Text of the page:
Expat Homesickness: Is It really that Bad?

449162672_640Are you an expat, who was assigned to a year-long project abroad, and who feels homesick? I believe, many will understand you. Or are you a spouse, who decided to leave your life back home to accompany your partner, and you feel homesick? Well, that is also quite normal. What if you are an expat, who self-initiated the relocation and moved towards a better climate and work-life balance, and yet, you feel homesick? Could that be happening? Finally, could you be an expat, who has relocated quite some time ago and has already fully adjusted in the new country, and you still get bouts of homesickness?

Based on my own expat experience and plenty of anecdotal evidence, I would argue that all of the abovementioned scenarios are possible and, most importantly, fully natural. In a way, homesickness is a common emotional response when one is away from home and, thus, separated from something or someone that is important and dear. Naturally, it is possible that people who were forced (by different circumstances) to relocate may experience more homesickness than someone, who chose the path voluntarily, and probably the same can be true also when comparing less happy expats to more happy expats. Yet, the differences in homesickness due to various circumstances certainly do not prevent a perfectly happy, satisfied and motivated expat to experience homesickness.

A recent post in the TotallyExpat forum gives an insight into homesickness confessions of a global mobility manager. As it seems, even though being extremely happy in the new location, the author still experiences bouts of homesickness from time to time, wishing circumstances would be different and trying to handle it with a ‘brave face’.


How bad is homesickness and do we need to fight it?

Indeed, the homesickness phenomenon is quite widely spread among the expat population and, thus, there is also a lot of advice on the Internet on how to fight homesickness and make it go away (e.g. here and here). At the same time, I would question the at times excessive emphasis on trying to get rid of homesickness or avoid it. Is it possible to beat the so called expat blues? Given the assumption that homesickness is quite natural when you are away from people and places you love, does it not also mean that homesickness may only go away as this affection fades?

I believe that ‘normalizing’ homesickness, in terms of missing people and places back home, may solve one important potential problem. For instance, we tend to interpret unpleasant feelings as a signal that the situation we are in is wrong. But then, should missing home mean that you really are in the wrong place, and hence, that you should quit and return home to get rid of the feeling? Following such a logic would probably lead to a lot of premature returns … I think there are many ways of accepting the bouts of ‘expat blues’ while balancing them out with positive emotions received from the current place of residence.


Homesick or heresick?

But would we always be wrong if we followed and acted upon feeling bad because of homesickness? Certainly not, especially when taking an alternative view on what produces the feeling.

As brought up in one of my older posts, several factors that lead to homesickness are related to the host location, for example fear of integration and novelty of the new position or language. I believe that the difference between feeling ‘the blues’ because of missing home as opposed to novelty factors of the host country are very well described by contrasting the terms ‘homesickness’ and ‘heresickness’. In other words, are you homesick or are you heresick? – there is an important difference.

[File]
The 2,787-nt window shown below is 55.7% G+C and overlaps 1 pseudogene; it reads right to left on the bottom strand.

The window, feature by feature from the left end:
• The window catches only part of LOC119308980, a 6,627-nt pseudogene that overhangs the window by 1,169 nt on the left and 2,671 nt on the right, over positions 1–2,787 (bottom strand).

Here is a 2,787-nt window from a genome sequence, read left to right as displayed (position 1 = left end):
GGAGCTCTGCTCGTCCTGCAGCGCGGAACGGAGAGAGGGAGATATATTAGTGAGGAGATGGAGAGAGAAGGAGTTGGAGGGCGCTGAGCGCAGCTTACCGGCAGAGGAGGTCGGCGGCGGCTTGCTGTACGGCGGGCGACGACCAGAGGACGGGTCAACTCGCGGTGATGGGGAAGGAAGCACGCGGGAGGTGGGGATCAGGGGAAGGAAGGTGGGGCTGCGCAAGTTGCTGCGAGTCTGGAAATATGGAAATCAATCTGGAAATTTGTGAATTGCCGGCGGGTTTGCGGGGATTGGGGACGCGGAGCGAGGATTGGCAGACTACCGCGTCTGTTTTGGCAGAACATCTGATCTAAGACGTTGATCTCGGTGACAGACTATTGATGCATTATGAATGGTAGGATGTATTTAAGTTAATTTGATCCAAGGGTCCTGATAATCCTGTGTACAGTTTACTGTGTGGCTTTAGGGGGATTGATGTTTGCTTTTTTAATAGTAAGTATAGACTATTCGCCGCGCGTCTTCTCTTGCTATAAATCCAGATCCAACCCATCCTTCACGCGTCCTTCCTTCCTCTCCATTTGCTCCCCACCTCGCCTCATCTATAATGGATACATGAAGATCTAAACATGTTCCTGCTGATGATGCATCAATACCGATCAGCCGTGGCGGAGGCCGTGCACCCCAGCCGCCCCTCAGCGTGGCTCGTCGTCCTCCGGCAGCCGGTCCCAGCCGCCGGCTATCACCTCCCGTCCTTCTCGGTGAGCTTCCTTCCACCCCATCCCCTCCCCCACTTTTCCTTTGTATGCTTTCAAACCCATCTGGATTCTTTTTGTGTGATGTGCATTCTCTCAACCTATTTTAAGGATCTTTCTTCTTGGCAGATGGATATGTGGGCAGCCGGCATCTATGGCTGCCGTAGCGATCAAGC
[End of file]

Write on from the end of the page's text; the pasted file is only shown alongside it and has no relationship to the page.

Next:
Lysanne Sizoo, a psychotherapist from the international counseling center in Stockholm, suggests that being ‘heresick’ means feeling temporarily exhausted from being a newcomer in a new home, and does not relate much to missing the home one has left. As such, being heresick originates from lacking adjustment, which is certainly a natural feeling during some period upon relocation, but it is expected to disappear with time.

All in all, it seems to me that making sense of what really is causing homesickness is a good idea. From my personal expat experience, I suggest understanding homesickness in terms of missing the people and places one loves, accepting it as part of the expat experience, and, importantly, not trying to avoid it, as most likely you are only missing something that is very dear to you. On the other hand, being heresick is about not feeling ‘at home’ yet, so it requires time ‘to cure’ with the help of different personal coping strategies and social support. Yet, ‘heresickness’ should fade with time –if it doesn’t and nothing can help it, maybe you are actually in the wrong place?!

3 thoughts on “Expat Homesickness: Is It really that Bad?

  1. Thanks for the post, Sebastian.

    Happy to hear the differences between “homesickness” and “heresickness”.
    I would also include in such experiences those who are relocated even in their own country as it is my case. The feeling of heresickeness can be felt in your own country as well.

    Have a good week,


  2. What a great article! “Heresickness” is a term I have never heard before and it really does make sense. I spent a year abroad and it was so hard the first few months. I thought what I was feeling was homesickness but, after reading this article, “heresickness” was a better word for it. I thought about coming home in the first few months but am so glad I didn’t. After making some friends and getting more acquainted with my new surroundings I ended up loving it!

  3. am 50yrs moving to oman as expat a a plant managet, now has homesockness how to deal lonelyness while at home expacially during week ends

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